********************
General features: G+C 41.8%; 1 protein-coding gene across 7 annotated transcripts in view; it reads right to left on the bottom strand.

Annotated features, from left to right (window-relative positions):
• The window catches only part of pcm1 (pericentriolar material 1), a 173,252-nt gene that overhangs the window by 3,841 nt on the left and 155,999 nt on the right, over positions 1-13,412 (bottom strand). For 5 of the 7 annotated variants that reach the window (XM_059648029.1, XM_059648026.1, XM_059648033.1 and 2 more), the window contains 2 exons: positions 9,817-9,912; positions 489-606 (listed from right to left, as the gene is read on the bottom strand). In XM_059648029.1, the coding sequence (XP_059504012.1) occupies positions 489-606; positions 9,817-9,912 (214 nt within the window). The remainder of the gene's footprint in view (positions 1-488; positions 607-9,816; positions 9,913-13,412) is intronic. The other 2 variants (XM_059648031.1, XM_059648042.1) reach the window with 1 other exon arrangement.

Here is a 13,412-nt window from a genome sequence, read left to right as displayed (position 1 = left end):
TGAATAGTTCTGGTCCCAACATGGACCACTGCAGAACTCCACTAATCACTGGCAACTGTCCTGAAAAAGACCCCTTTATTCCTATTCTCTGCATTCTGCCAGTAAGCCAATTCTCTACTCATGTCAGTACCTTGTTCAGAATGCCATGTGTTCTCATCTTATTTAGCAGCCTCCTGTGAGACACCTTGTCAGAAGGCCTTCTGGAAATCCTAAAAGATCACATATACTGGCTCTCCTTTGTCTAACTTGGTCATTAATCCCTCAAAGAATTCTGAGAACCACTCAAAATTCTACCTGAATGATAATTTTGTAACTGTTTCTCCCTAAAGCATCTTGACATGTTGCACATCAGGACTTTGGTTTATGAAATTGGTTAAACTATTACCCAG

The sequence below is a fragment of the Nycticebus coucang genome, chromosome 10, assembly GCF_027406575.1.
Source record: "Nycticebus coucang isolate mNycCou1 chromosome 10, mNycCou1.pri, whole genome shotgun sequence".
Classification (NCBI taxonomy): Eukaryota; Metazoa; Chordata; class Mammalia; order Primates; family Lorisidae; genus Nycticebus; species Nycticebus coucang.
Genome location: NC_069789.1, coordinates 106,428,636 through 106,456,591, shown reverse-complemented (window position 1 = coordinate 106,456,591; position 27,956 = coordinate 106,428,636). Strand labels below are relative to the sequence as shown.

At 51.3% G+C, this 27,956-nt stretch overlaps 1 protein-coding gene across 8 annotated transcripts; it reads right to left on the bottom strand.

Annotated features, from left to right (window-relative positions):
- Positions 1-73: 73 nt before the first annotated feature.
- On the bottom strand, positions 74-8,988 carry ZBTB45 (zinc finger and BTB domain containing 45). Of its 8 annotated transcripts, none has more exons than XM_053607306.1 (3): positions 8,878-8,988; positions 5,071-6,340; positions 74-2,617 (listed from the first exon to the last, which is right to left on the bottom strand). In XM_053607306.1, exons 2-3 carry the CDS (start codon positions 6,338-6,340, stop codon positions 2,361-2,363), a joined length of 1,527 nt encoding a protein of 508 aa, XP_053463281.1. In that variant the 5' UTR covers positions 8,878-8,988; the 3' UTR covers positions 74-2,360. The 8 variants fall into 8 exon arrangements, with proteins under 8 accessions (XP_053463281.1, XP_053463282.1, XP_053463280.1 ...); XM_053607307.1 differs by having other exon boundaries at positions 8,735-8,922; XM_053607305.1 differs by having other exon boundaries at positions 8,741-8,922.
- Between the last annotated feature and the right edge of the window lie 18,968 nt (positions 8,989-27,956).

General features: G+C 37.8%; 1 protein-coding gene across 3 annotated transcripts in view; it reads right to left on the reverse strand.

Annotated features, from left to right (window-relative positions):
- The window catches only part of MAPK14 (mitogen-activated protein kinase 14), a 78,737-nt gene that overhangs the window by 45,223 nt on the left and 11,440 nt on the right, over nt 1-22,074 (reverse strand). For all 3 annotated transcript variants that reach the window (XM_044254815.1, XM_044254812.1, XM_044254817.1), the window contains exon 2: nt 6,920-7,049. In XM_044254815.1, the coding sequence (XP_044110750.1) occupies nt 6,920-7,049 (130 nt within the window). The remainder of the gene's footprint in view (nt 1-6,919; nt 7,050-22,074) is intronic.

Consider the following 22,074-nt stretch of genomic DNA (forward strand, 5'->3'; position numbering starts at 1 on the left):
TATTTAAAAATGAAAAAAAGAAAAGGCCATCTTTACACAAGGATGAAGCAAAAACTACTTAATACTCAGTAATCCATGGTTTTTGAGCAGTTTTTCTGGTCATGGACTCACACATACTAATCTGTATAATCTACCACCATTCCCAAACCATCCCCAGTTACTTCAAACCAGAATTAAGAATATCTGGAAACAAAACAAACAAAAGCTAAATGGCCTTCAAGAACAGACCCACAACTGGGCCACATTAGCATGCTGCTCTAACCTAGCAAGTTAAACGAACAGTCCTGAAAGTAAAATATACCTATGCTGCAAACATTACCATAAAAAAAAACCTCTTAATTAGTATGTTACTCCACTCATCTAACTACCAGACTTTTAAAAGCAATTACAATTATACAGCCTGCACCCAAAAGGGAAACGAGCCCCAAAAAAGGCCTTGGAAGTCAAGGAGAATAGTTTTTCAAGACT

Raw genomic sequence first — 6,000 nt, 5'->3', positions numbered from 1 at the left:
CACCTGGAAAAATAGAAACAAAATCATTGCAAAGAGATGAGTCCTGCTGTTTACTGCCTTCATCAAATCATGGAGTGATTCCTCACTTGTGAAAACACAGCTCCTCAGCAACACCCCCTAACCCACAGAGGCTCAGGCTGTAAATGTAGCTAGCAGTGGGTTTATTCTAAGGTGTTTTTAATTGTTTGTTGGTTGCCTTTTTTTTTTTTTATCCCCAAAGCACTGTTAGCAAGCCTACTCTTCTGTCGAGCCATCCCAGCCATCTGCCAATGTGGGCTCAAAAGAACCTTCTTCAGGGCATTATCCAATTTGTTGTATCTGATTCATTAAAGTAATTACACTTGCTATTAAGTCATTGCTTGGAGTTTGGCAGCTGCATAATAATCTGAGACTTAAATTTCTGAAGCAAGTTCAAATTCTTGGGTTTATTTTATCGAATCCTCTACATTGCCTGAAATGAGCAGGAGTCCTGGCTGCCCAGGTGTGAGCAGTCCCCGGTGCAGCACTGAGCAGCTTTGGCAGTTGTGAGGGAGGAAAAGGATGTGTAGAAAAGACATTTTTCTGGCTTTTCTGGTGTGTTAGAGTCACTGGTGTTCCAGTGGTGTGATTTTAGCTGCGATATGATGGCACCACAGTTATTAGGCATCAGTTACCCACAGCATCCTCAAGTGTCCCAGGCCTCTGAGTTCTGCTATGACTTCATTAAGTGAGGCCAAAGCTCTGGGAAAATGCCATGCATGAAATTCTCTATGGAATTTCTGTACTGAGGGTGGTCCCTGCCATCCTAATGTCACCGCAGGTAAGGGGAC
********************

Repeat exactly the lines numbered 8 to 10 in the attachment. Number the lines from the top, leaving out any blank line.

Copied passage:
Classification (NCBI taxonomy): Eukaryota; Metazoa; Chordata; class Mammalia; order Primates; family Lorisidae; genus Nycticebus; species Nycticebus coucang.
Genome location: NC_069789.1, coordinates 106,428,636 through 106,456,591, shown reverse-complemented (window position 1 = coordinate 106,456,591; position 27,956 = coordinate 106,428,636). Strand labels below are relative to the sequence as shown.

At 51.3% G+C, this 27,956-nt stretch overlaps 1 protein-coding gene across 8 annotated transcripts; it reads right to left on the bottom strand.